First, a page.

Lebanon gets a new cabinet; challenges remain
Beirut - The Lebanese political dynamic that emerged with the election of Michel Aoun as president seven weeks ago was reinforced by the formation of a national accord cabinet that comprises members of most of the country’s political groups, including the powerful Iran-backed Hezbollah.
The 30-member cabinet, announced by Prime Minister Saad Hariri on December 18th, will have to deal with many pressing issues after almost two-and-a-half years of political paralysis. Among these are the fallout from the war in neighbouring Syria, maintaining the country’s security, reviving the stagnant economy, attracting much-needed investment and hosting nearly 1.5 million Syrian refugees.
However, the cabinet’s main task will be preparing for parliamentary elections — the first in eight years — due in May. Hariri said the government’s “first mission” was to work with the parliament to draft an electoral law that would secure “proportional and right representation”. That would mean meeting a demand by Aoun, an ally of Hezbollah, for greater Christian representation.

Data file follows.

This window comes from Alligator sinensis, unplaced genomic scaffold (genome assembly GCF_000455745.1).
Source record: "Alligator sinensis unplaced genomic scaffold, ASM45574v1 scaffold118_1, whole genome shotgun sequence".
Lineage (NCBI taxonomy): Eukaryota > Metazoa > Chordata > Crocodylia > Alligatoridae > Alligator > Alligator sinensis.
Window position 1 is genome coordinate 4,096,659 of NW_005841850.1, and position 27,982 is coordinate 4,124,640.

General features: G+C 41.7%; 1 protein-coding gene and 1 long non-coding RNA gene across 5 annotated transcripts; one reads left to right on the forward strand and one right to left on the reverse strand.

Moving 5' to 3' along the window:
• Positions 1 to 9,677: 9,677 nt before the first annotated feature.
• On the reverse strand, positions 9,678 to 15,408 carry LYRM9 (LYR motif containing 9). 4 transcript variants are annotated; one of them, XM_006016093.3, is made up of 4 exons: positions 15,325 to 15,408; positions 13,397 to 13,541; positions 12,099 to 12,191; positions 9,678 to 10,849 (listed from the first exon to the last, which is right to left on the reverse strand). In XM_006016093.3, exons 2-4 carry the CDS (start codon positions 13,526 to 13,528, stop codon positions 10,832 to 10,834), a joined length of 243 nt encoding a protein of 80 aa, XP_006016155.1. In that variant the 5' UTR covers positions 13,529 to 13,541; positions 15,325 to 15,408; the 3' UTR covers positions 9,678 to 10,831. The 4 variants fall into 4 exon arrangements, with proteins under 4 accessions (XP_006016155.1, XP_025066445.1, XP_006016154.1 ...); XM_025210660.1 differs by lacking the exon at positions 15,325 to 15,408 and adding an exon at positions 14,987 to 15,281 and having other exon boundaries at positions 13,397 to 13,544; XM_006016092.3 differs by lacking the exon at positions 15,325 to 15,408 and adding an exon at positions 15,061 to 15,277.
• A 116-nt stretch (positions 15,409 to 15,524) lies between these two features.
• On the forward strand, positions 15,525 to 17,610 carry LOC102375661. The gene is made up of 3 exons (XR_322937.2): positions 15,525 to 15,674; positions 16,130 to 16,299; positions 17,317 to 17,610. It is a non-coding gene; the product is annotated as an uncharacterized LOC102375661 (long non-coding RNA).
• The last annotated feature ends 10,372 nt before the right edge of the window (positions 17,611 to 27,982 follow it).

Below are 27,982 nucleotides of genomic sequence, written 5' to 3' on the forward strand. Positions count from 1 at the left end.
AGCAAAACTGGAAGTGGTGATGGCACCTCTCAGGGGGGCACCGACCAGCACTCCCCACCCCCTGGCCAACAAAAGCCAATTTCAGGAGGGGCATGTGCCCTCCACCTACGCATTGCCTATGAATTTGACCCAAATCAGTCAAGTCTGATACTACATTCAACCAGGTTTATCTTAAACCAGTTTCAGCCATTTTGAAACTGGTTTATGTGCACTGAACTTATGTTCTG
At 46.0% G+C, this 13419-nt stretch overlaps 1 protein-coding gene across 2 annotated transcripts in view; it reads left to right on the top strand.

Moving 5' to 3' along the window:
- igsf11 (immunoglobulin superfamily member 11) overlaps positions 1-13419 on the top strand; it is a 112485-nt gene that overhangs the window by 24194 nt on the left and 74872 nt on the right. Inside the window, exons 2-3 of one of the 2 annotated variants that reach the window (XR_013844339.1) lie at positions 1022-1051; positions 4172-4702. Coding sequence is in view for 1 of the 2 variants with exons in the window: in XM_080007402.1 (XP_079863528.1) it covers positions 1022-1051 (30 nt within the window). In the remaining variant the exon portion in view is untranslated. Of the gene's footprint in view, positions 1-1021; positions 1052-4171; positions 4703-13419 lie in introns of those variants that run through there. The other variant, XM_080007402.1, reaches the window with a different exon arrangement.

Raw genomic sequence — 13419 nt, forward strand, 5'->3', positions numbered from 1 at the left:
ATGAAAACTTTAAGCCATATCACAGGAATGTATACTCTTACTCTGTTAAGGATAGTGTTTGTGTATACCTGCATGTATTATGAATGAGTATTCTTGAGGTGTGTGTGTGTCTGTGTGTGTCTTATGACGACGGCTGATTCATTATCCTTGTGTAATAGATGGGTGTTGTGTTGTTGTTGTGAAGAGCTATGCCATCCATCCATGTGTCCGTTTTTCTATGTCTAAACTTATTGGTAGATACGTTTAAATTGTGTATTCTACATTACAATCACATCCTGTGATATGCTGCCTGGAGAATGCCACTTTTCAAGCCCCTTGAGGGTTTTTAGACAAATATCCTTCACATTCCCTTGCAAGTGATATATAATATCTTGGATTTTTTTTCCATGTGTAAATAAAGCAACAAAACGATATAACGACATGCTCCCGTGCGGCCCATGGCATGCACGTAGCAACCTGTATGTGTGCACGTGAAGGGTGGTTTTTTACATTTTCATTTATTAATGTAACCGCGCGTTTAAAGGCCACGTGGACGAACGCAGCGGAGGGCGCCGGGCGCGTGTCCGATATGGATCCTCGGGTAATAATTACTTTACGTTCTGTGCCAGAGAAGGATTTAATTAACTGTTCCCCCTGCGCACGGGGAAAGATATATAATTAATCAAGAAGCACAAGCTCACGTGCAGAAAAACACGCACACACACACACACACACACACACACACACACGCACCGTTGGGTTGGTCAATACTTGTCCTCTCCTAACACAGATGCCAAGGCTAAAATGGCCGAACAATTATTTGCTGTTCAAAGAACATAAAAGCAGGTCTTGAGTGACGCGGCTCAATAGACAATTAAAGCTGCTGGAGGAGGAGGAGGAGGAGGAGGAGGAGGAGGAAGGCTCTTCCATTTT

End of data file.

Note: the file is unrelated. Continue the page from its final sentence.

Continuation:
The battle is also about securing a majority in the next parliament, which, if stripped away from Hariri and his anti-Syria/Iran allies, would give Hezbollah and its supporters the upper hand in the legislative council, too.
Hezbollah got its usual two portfolios — this time the ministries of Industry and Sports — in the new cabinet but its pro Syria/Iran allies have the Foreign, Defence and Justice ministries, indicating Hezbollah’s influence is likely to increase on that front.
The new government includes 23 newcomers, among them Enaya Ezzeddine, who wears the veil, as minister for Administrative Development. The appointment of a man, Jean Ogasapian, as the minister in charge of Women’s Affairs, has been criticised. As has the choice of retired judge Salim Jreissati, a Christian, as Justice minister. He assisted the legal defence of Hezbollah members tried in absentia by the Special Tribunal in The Hague for the 2005 assassination of former prime minister Rafik Hariri, Saad’s father.
The new cabinet still must be approved by parliament.
Lebanese hopes have been revived by the positive political development in the country but neither the new cabinet nor the electoral law being drafted by the ruling parties themselves is likely to bring about major change, analysts say.